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Minor League notebook

Hassan adjusting quite nicely

Promotion hasn’t hurt production

After a disappointing May, outfielder Alex Hassan has been swinging a hot bat for Pawtucket this month. After a disappointing May, outfielder Alex Hassan has been swinging a hot bat for Pawtucket this month. (File/Jim Davis/Globe staff/2011)
By Michael Vega
Globe Staff / June 15, 2012
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It was only natural to expect Alex Hassan to go through an adjustment period when the 24-year-old outfield prospect from Milton started the season at Triple A Pawtucket.

After hitting .291 with 13 home runs and 64 RBIs last year at Double A Portland - as well as an .860 OPS (on-base plus slugging) that was among the best in the farm system - Hassan knew it would take some time to catch up at the next level.

“I just think my approach is ever-evolving,’’ said Hassan, who rebounded from a difficult May, in which he hit .230, by hitting .314 (11 for 35) this month.

“I think it’s something that is never finished. You’re always learning and always picking up new things, facing different pitchers, so that’s something you’re always working on.’’

Evidently, the four-year letter-winner at Boston College High School has been a quick study.

“He knows the zone so well and gives you a quality at-bat,’’ said Pawtucket manager Arnie Beyeler of Hassan, who was selected in the 20th round of the 2009 draft out of Duke and rated by Baseball America at the start of the season as having the best strike zone judgment in the organization.

“Even when he was struggling from a numbers standpoint, he was still walking and getting deep into counts and was grinding out at-bats. He just wasn’t getting any hits.

“It took him 5-6 games to get a hit, square balls up, and he was getting on base, and balls were starting to fall for him a little bit. He gives you a good at-bat every time up.’’

Hassan, a righthanded batter, had his first four-hit game of the season in an 11-8 loss to the Gwinnett Braves Monday night at McCoy Stadium.

His numbers when ahead in the count are impressive: .323, 29 walks, a .536 on-base percentage, and .631 slugging, through Wednesday.

So what has been his approach during this stretch?

“Just to wait for a good pitch to hit and to trust my eyes,’’ Hassan said. “I’ve really tried to stick to that. My eyes will let me know what’s a good pitch to hit and what’s not. That’s what I’ve really stuck to in the minor leagues.’’

But, as Beyeler pointed out, “He’s also a guy who can hit the ball out of the yard every once in a while when he gets ahead in the count and gets his pitch to hit.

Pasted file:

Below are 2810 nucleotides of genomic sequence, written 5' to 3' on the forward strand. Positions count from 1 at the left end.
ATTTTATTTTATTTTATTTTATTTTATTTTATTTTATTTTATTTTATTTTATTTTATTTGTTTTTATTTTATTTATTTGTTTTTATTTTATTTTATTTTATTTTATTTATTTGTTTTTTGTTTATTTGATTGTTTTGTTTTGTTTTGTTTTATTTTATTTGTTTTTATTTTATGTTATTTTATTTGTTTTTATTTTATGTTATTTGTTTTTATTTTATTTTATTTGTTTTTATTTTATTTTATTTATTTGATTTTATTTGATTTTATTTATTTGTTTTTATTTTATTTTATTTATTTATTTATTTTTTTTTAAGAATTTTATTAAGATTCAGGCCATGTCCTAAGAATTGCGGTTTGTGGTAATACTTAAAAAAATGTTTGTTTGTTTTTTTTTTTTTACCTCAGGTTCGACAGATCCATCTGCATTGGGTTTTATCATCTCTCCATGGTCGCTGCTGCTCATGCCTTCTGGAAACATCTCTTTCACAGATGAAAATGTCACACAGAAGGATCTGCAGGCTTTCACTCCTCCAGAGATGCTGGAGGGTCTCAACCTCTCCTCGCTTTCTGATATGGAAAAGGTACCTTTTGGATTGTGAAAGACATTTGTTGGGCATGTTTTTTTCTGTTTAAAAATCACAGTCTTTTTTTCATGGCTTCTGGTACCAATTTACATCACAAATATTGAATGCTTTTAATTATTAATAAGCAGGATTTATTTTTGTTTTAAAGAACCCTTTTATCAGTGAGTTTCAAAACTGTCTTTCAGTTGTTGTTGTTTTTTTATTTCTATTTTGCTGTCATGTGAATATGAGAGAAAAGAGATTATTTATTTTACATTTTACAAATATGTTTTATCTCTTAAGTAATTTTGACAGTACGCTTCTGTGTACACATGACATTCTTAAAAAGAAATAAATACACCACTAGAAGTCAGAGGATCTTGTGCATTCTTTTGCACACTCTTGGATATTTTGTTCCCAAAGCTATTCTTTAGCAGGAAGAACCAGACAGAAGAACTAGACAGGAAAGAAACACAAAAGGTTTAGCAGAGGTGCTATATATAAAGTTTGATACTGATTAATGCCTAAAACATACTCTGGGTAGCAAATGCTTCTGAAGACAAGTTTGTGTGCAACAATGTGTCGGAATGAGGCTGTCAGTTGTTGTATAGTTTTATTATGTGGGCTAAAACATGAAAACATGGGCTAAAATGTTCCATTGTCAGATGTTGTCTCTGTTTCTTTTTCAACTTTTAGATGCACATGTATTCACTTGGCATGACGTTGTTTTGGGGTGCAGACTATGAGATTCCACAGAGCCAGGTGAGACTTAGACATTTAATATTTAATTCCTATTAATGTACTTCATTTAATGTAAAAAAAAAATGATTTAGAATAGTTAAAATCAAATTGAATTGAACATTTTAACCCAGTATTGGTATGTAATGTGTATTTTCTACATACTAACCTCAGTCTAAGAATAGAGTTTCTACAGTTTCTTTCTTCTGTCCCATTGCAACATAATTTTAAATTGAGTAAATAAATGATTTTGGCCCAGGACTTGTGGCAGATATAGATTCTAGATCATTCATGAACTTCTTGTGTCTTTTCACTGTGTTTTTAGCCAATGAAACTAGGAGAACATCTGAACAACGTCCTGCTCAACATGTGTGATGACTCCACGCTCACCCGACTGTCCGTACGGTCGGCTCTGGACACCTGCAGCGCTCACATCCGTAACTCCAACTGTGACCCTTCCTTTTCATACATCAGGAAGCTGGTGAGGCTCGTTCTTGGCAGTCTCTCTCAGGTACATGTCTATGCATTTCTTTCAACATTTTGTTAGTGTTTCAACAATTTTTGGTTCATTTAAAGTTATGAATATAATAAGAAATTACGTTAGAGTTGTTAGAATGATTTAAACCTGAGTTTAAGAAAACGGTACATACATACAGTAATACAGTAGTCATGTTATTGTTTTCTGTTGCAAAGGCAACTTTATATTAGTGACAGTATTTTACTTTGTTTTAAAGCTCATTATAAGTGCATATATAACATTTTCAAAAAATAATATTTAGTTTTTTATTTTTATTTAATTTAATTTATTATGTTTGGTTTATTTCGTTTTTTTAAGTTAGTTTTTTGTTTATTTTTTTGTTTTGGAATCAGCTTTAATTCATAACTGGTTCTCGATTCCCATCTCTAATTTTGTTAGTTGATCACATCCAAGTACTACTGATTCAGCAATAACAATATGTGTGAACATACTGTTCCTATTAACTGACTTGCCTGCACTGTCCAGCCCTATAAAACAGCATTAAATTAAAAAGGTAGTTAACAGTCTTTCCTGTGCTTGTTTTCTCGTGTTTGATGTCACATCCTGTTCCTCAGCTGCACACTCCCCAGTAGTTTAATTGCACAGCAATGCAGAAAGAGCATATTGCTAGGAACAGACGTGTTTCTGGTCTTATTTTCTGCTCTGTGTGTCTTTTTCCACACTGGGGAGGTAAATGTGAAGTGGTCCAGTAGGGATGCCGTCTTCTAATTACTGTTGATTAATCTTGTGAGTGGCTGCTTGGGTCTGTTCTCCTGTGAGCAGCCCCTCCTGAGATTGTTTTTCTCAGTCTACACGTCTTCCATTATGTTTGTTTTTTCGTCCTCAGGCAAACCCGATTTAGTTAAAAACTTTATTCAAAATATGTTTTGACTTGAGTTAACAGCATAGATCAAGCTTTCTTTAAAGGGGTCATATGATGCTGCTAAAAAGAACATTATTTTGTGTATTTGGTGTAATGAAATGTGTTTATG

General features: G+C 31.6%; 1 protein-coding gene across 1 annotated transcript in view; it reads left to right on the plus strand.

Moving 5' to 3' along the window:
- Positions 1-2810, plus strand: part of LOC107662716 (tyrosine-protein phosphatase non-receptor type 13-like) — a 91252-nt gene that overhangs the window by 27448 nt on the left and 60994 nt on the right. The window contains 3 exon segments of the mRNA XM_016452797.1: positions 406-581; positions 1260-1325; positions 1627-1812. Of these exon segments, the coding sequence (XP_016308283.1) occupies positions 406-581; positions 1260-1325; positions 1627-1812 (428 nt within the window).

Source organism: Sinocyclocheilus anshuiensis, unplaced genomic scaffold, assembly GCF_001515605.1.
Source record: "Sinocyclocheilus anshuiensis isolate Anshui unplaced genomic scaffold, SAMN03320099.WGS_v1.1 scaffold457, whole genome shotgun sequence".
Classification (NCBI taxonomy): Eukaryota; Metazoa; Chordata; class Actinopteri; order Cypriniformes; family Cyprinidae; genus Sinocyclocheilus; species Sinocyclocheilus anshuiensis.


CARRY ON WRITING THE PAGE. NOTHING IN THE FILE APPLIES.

“He’s a big, strong kid. I think he’s going to be a guy, down the road, you’re really going to see what you got in him because he’s going to get more comfortable, he’s going to get better pulling the ball, and he’s going to learn pitches and the situations.

“I think the power is going to start playing a little bit more the older he gets.’’

Hassan has five home runs this season, and the more familiar he becomes with Triple A pitching, the more effective he will be.

“There’s no secret that the pitchers at this level are more advanced and their off-speed pitches are more advanced,’’ Hassan said. “So there’s certainly a learning curve facing those advanced pitchers who can really command the ball and throw three or four pitches for strikes. So there really was that adjustment.

“I’m starting to feel a little more comfortable here and I think my at-bats are getting better and so I’m just going to stick to my approach.’’

Right off the bat

At every step of his progression through rehab, Ryan Kalish seems to produce immediate results. When he was transferred from Portland to Pawtucket - after starting the season on the disabled list recovering from shoulder and neck surgery - Kalish responded in his Triple A debut June 5 by reaching base all five times he came to the plate. He went 2 for 2 with a homer (in his first plate appearance, no less) and three walks. Then, when he was activated by Boston from the 60-day DL last Friday, he went 4 for 5 with a homer.

“It’s encouraging stuff whenever things like that are happening right off the bat,’’ Kalish said. “The thing you have to do is keep it in perspective because the game isn’t easy. I still understand this game is really hard and it’s not always going to start off like that or finish like that and just keep my mind in an even place where it can allow for both the ups and the downs to be OK. That’s what I’m concentrating on right now.’’

Do it again

Mauro Gomez homered twice in Tuesday night’s 4-1 win over the Gwinnett Braves that enabled the PawSox to salvage a 2-2 series split. It was the second time the slugging first baseman had accomplished the feat this season. What gave Gomez particular pride this time was that they came against the team he played for last season. “Of course, of course,’’ said Gomez. “I knew it was my old team and I knew their pitchers were going to try and throw me a lot of breaking balls. So I just tried to wait for my pitch, a good pitch to hit, and I did that.’’ They were his 14th and 15th homers of the season. “He can drive the ball out of the ballpark, line to line,’’ said Beyeler. “Any time he can do that, he’s a tough out.’’ . . . Short A Lowell will hold its official Opening Day ceremonies Monday against the Connecticut Tigers at LeLacheur Park, but the Spinners will give their fans a glimpse of their roster when they host a free exhibition game Friday evening at 5 against the Nashua Silver Knights of the Futures Collegiate Baseball League. While much of Lowell’s roster will be 2012 draft picks, it will also have outfielders William Jerez (second round, 2011) and Kendrick Perkins (sixth round, 2010) and shortstop Mookie Betts (fifth round, 2011).

Michael Vega can be reached at vega@globe.com.

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